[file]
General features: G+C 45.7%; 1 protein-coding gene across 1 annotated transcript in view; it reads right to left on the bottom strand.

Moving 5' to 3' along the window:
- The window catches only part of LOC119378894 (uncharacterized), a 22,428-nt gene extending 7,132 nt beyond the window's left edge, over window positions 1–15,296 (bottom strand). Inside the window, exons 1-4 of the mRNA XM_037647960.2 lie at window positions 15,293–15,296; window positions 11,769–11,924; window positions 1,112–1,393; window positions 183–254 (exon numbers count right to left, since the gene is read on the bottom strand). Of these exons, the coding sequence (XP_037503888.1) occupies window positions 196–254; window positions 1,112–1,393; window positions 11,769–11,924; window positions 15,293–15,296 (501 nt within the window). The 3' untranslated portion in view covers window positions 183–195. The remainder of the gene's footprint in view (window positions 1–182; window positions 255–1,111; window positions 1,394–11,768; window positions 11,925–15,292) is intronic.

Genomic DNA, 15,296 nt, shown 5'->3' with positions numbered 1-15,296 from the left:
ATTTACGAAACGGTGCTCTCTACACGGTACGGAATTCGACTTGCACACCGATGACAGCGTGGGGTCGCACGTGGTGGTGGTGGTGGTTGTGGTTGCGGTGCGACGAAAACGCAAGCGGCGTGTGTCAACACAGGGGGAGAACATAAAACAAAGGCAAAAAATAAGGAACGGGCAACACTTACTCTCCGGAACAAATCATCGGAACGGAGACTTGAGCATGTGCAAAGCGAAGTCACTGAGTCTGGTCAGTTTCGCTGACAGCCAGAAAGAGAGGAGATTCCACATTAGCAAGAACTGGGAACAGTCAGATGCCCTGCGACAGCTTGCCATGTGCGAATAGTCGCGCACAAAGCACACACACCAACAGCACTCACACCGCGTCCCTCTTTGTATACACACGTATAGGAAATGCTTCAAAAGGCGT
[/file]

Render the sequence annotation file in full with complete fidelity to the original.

General features: G+C 45.7%; 1 protein-coding gene across 1 annotated transcript in view; it reads right to left on the bottom strand.

Moving 5' to 3' along the window:
- The window catches only part of LOC119378894 (uncharacterized), a 22,428-nt gene extending 7,132 nt beyond the window's left edge, over window positions 1–15,296 (bottom strand). Inside the window, exons 1-4 of the mRNA XM_037647960.2 lie at window positions 15,293–15,296; window positions 11,769–11,924; window positions 1,112–1,393; window positions 183–254 (exon numbers count right to left, since the gene is read on the bottom strand). Of these exons, the coding sequence (XP_037503888.1) occupies window positions 196–254; window positions 1,112–1,393; window positions 11,769–11,924; window positions 15,293–15,296 (501 nt within the window). The 3' untranslated portion in view covers window positions 183–195. The remainder of the gene's footprint in view (window positions 1–182; window positions 255–1,111; window positions 1,394–11,768; window positions 11,925–15,292) is intronic.

Genomic DNA, 15,296 nt, shown 5'->3' with positions numbered 1-15,296 from the left:
ATTTACGAAACGGTGCTCTCTACACGGTACGGAATTCGACTTGCACACCGATGACAGCGTGGGGTCGCACGTGGTGGTGGTGGTGGTTGTGGTTGCGGTGCGACGAAAACGCAAGCGGCGTGTGTCAACACAGGGGGAGAACATAAAACAAAGGCAAAAAATAAGGAACGGGCAACACTTACTCTCCGGAACAAATCATCGGAACGGAGACTTGAGCATGTGCAAAGCGAAGTCACTGAGTCTGGTCAGTTTCGCTGACAGCCAGAAAGAGAGGAGATTCCACATTAGCAAGAACTGGGAACAGTCAGATGCCCTGCGACAGCTTGCCATGTGCGAATAGTCGCGCACAAAGCACACACACCAACAGCACTCACACCGCGTCCCTCTTTGTATACACACGTATAGGAAATGCTTCAAAAGGCGT